Author: Alistair Stewart, Fatemeh Shirazi (minor), and Leon Groot Bruinderink (minor)

Last update: 01.05.2020


XCMP Authentication

In this document, we describe how messages are stored and retrieved for XCMP. This write up does not cover ICMP networking, but rather the emphasis is on what data is on the relay chain such that parachains and parathreads can be sure about which messages they have been received.


Parachains and parathreads can have various reasons to send messages. To name a few examples: there can be a need for a token transfer, sharing/transferring smart contracts or providing a service by a parachain to another. This should all be accomodated for by XCMP.


The problem is that parachain collators need to be aware of messages they have received from sending parachains. In particular, they need to be aware of messages they have not acted on yet. In order to do so, and to avoid too much parachain-parachain traffic, the relay chain needs to be able to authenticate both the messages and the information on which messages a parachain has acted on.

However, to keep all the hashes of these messages on the relay chain is a lot of data and may require looking for that data in many places.

Furthermore, the period since the parachain has acted on messages might be long and parachain validators might have been reassigned already or not be validators at all anymore.

This latter problem is especially true for parathreads, that might have long gaps between parablocks.


XCMP should accomodate for the following: (1) All validators should be able to validate PoVs for as long as possible, at least a day after a parablock has been produced. To do this, the validators need to check that the right incoming messages were acted on.

(2) A minimal relay chain state storage should be used. Relay chain processing and state access per block also needs to be feasible.

(3) A full node of a receiving parachain or parathread needs to know whether it has a new message from any parachain since the last relay chain block that it acted on messages.

(4) If a particular sending parachain sends a receiving parachain a message, and then this sending parachain produces blocks that do not send any messages to that receiver, then a collator of the receiving parachain does not need any data from full nodes or parachain validators of that particular sending parachain. In particular, this means that there is only parachain-parachain traffic when a receiver needs to act on new messages from a sender.

High level design

A receiving parachain acts on messages in order of the relay chain block that includes the header of the parablocks that iniated that message. If multiple sending parachains have sent a receiving parachain messages in the same relay chain block then the order of messages that the receiving para will act on is according to a rule such as increasing parachain id, or alternatively a deterministic shuffle based the relay chain block number. It is reasonable to assume that a parachain can act on at least all messages sent by another single parachain in a single parablock. Hence, we can always assume once a receiving parachain has acted on a parablock in the relay chain it has acted on all messages associated to that parablock. Thus there is well-defined watermark=(relay chain block number, paraid) that indicates the last parablock whose messages the receiving para has acted on.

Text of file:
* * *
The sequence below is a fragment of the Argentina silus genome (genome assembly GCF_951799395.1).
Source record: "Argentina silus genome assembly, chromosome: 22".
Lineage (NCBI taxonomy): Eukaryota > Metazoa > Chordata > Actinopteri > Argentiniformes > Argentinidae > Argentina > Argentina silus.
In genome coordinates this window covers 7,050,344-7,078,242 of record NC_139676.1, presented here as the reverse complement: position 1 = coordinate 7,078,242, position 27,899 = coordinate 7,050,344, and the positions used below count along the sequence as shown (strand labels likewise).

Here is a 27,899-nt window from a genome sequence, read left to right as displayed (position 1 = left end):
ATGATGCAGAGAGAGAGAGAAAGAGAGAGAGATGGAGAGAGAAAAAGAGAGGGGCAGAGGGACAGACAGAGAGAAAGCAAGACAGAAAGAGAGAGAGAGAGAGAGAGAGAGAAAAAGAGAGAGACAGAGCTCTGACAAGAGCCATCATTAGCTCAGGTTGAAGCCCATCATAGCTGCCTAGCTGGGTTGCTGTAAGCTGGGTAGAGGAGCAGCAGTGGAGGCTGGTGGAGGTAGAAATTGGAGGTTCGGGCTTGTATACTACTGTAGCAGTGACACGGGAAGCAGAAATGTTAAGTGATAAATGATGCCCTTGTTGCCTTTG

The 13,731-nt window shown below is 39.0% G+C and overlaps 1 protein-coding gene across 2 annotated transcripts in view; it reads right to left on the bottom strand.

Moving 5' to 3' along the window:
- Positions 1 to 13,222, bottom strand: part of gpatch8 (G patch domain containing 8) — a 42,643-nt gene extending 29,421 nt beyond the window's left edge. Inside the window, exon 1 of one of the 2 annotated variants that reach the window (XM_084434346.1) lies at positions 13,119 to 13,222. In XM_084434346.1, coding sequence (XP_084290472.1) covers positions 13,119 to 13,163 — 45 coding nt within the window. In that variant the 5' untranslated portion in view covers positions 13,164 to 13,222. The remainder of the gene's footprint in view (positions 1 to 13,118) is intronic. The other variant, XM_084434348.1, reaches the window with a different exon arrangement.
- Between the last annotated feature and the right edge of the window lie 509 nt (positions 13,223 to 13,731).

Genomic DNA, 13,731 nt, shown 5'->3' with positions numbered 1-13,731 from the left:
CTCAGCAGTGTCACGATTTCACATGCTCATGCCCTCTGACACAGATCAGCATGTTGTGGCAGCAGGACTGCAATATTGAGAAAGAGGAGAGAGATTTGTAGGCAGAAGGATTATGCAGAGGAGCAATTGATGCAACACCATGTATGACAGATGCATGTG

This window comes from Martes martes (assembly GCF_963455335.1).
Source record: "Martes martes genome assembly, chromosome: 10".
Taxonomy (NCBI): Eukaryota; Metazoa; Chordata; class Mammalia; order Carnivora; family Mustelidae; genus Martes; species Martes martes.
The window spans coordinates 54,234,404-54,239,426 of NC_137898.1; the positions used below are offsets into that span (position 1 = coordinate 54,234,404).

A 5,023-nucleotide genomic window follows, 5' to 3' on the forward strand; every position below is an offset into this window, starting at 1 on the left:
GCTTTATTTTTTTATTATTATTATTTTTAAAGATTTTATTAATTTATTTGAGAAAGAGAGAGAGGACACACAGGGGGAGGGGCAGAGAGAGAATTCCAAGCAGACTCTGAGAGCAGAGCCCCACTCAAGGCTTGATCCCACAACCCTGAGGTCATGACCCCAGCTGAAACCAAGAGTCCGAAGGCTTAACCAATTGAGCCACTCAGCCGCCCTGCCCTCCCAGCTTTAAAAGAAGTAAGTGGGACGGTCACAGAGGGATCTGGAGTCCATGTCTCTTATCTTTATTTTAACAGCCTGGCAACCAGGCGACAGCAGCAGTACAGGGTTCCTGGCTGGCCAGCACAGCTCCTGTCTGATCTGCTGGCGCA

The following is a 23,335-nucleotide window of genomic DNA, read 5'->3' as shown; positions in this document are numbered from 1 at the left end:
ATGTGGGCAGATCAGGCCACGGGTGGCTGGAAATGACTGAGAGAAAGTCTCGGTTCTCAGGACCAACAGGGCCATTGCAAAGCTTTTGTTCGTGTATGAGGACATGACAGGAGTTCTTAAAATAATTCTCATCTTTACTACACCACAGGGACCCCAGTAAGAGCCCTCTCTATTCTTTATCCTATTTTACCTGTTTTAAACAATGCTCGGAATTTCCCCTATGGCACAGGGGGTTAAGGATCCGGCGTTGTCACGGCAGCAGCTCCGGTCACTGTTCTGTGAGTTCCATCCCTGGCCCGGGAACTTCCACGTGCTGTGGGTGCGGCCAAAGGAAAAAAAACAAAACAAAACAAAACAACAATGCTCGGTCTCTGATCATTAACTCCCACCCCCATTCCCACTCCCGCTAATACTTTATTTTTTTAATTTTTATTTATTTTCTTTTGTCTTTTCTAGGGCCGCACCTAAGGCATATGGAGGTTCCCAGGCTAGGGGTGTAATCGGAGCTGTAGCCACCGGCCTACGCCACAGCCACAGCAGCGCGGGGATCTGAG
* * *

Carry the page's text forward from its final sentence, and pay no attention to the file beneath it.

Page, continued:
The parablock’s watermark should be in the parachain header that goes into a relay chain block and the last watermark needs to be stored in the relay chain state associated with the para.

By construction each parachain can talk to every other parachain. However, since there may be a very large number of parathreads, there should be a limited number of places a parachain collator has to query every time it wants to build a block. Hence, there should be a limit to the amount of data the relay chain has to store for messages sent from parathreads.

Either parachain collators have to query the relay chain in lots of places or else the relay chain logic (and so all full nodes of the relay chain) has to query lots of places in the relay chain. To limit this, we limit the number of chains the parathread can communicate with to 100 and refer to those as channels. This means a parachain can communicate to all other parachains (also up to a 100) and also have channels to a known number of parathreads (possibly more than 100). The list of channels is stored on the relay chain state. Both parachains of a channel need to agree to set up such a channel, and while it is open, both need to have the other as one of their channels.

Note that we assume here that channels are one directional, but they may be implemented as bidirectional.

There also needs to be a limitation on the number of unreceived messages one parachain can send to the other.

Solution Overview

We want to have a data structure that is compressed, but also ensures receiving parachains can still find the messages sent to them. Next, we describe how to construct such a data structure.

Data Structure: Merkle Tree and Bitfield

We want to build a data structure that allows having a small amount of data on the relay chain blocks and relay chain state, but enabling verfication of all received messages in a PoV block.